First, the good news: assets under management in hedge funds have not only surpassed their previous peak of around $2trn (€1.6trn) reached in 2007, but they are also likely to attract another trillion dollars by 2016, according to ‘Institutional Investment in Hedge Funds’, a survey by Citi Prime Finance.

Now the bad news: the correlation between the traditional 60:40 equity/bond portfolio and the authoritative HFRI composite hedge fund index has been rising since 2002 and is now at an all-time high. The index also shows that the dispersion between the top and bottom 10% performers has narrowed markedly since 2008, largely because the best are no longer delivering stellar returns.

Louis Bacon’s recent decision to return $2bn to investors in Moore Capital Management’s flagship fund was viewed as an isolated event. But eyebrows were raised when its star manager Greg Coffey decided to quit, aged 41, and when another pedigree firm, Brevan Howard, also decided to return capital. Do hedge fund managers want to be smaller because the markets in which they operate have shrunk?

The question has gained currency with the recent publication of ‘The Hedge Fund Mirage’, by Simon Lack, a former hedge fund investor. He concludes that: “If all the money that’s ever been invested in hedge funds had been put in the Treasury bills instead, the returns would have been twice as good.”  Popular media headlines promptly pronounced the death of hedge funds. Yet their AUM continues to defy gravity. Two factors explain this riddle.

One is the relentless investor thirst for uncorrelated absolute returns – positive investment outcomes irrespective of market conditions. From a standing start at the time of the 2000-02 bear market, for example, pension plans worldwide now have a 5% allocation, totalling over $1.4trn today. In the beginning, mouth-watering returns drove the growth. Now, it is the search for low-volatility risk-adjusted returns that does. Hedge funds are perceived to be well placed in this context.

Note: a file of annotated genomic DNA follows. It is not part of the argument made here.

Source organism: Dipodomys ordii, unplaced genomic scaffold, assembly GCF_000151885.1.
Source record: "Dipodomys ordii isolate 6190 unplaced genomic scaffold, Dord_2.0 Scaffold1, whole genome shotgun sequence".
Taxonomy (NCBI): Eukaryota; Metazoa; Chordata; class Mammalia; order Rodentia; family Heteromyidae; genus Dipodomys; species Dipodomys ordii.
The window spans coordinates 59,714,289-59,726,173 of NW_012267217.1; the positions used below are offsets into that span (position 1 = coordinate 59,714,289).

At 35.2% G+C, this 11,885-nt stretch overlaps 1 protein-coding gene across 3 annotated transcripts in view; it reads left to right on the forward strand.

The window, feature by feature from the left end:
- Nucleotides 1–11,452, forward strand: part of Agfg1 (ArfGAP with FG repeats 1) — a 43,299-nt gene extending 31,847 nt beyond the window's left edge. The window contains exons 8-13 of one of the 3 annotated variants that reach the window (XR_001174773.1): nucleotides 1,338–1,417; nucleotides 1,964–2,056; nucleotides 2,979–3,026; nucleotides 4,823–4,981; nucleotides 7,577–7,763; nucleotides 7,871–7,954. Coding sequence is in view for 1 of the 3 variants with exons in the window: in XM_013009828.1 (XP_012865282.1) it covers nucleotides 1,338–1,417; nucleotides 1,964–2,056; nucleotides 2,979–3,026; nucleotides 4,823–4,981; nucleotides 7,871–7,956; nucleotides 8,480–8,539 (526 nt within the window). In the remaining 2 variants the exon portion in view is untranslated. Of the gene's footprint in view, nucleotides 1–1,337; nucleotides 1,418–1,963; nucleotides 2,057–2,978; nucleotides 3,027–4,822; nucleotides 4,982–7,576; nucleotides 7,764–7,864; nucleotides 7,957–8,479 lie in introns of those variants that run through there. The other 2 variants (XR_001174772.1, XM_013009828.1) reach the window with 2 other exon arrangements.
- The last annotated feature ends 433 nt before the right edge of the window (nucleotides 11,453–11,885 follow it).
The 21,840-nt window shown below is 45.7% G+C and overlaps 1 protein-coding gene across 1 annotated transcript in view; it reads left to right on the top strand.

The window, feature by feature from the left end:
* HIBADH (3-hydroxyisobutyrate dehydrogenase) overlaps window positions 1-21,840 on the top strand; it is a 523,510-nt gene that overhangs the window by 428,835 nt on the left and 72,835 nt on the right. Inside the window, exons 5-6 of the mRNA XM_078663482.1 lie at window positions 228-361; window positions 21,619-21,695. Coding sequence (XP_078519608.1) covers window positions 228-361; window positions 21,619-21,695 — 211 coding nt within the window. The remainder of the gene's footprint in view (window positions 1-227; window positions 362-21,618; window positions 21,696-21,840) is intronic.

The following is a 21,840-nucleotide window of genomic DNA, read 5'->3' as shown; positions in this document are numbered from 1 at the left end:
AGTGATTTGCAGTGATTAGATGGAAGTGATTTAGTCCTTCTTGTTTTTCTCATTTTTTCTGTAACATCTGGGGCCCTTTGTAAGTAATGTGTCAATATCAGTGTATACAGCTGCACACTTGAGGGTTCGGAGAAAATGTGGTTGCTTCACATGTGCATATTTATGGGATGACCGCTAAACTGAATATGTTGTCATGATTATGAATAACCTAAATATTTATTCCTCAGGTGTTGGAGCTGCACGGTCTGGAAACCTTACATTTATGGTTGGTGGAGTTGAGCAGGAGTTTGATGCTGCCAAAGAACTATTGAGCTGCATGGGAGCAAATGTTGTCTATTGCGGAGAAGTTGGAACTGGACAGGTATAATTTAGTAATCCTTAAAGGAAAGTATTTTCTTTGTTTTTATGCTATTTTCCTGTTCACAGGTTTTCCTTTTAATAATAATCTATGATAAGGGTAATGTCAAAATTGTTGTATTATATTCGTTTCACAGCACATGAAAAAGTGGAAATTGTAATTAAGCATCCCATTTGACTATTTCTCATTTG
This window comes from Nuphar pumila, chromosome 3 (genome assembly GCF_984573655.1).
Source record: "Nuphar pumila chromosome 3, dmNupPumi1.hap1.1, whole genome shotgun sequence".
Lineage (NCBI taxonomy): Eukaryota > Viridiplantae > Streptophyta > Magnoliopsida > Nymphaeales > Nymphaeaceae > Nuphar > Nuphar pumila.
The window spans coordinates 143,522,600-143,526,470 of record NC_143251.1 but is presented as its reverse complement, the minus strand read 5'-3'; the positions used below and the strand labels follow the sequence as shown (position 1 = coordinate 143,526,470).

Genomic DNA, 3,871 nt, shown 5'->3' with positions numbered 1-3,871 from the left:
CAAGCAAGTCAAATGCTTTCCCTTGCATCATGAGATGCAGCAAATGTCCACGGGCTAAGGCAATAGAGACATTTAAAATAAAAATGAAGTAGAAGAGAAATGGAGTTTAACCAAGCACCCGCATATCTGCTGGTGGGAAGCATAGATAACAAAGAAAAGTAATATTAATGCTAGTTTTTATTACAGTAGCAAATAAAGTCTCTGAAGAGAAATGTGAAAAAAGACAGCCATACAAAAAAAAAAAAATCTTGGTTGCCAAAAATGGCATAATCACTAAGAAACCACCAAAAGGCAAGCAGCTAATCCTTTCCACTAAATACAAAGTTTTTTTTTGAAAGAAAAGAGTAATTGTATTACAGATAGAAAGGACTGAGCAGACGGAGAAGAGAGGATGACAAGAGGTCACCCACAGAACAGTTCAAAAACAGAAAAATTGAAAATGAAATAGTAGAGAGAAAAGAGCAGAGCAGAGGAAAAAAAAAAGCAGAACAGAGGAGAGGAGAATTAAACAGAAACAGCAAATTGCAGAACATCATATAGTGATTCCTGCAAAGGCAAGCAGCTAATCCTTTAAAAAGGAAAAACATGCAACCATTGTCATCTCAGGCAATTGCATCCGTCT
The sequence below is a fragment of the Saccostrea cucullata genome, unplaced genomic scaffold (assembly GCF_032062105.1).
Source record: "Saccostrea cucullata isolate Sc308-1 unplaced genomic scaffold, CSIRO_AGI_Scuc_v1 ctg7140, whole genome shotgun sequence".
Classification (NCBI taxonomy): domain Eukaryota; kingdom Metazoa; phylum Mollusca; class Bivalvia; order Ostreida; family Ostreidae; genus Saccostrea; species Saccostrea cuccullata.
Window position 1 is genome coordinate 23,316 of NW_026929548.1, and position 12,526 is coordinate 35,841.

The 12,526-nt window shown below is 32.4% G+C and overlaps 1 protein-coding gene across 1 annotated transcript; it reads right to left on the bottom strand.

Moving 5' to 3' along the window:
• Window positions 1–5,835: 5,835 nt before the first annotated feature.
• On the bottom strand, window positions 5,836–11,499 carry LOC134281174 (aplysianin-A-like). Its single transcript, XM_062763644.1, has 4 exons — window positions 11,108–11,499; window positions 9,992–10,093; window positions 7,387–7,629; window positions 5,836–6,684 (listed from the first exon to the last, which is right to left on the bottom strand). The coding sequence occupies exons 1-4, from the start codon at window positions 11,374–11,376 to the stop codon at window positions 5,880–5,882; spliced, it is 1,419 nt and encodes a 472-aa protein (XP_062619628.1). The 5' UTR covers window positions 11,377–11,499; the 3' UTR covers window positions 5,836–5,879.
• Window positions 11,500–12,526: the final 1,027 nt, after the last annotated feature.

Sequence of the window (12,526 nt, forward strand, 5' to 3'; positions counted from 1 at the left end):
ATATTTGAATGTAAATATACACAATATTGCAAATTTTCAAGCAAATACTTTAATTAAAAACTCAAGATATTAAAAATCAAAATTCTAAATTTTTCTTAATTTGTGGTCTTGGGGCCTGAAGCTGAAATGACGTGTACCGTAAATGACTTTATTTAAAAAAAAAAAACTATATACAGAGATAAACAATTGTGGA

Another reason behind headlong growth is the rapid convergence between mainstream and hedge fund strategies that first started in 2004. Hedge fund managers seeking stable revenue streams have been emulating their long-only cousins. Likewise, long-only managers facing outflows from equity products and mounting threats from indexed funds have been adopting hedge fund tools to deliver uncorrelated returns. “As correlations within and across asset classes have spiked,” notes Benjamin Poor, manager of market intelligence, Citi Securities and Fund Services, “it has become critical for managers to employ high-conviction, contrarian techniques to stand out from the pack”.

According to Towers Watson, of the top 20 managers of alternative investments used by pension plans, around 15 are household names with a long-only pedigree. Most are emerging as significant players in one or more key alternatives: commodities, hedge funds, infrastructure and private equity.

Since 2008, most defined benefit plans worldwide have experienced mounting deficits. Worse still, extreme equity market volatility has also injected unusual fluctuations directly in the balance sheets of the plan sponsors and indirectly in their share prices. Moderate-return, low-volatility investment options have gained ascendancy.

The old-style diversification, based predominately on the equity-bond mix and relative return benchmarks, is being replaced by a new form that seeks to manage risks more than returns, volatility more than correlations. Its core aim is capital conservation, with an absolute-return benchmark.

The version now gaining traction is akin to the old-style balanced mandates but with five key differences: it deploys a broader palate of assets; it engages in tactical tilts to capitalise on periodic price dislocations; it targets an absolute return benchmark; it adopts an absolute-risk focus; and it separates out alpha and beta. This eclectic approach has turned the spotlight on alternatives in general and on hedge funds in particular.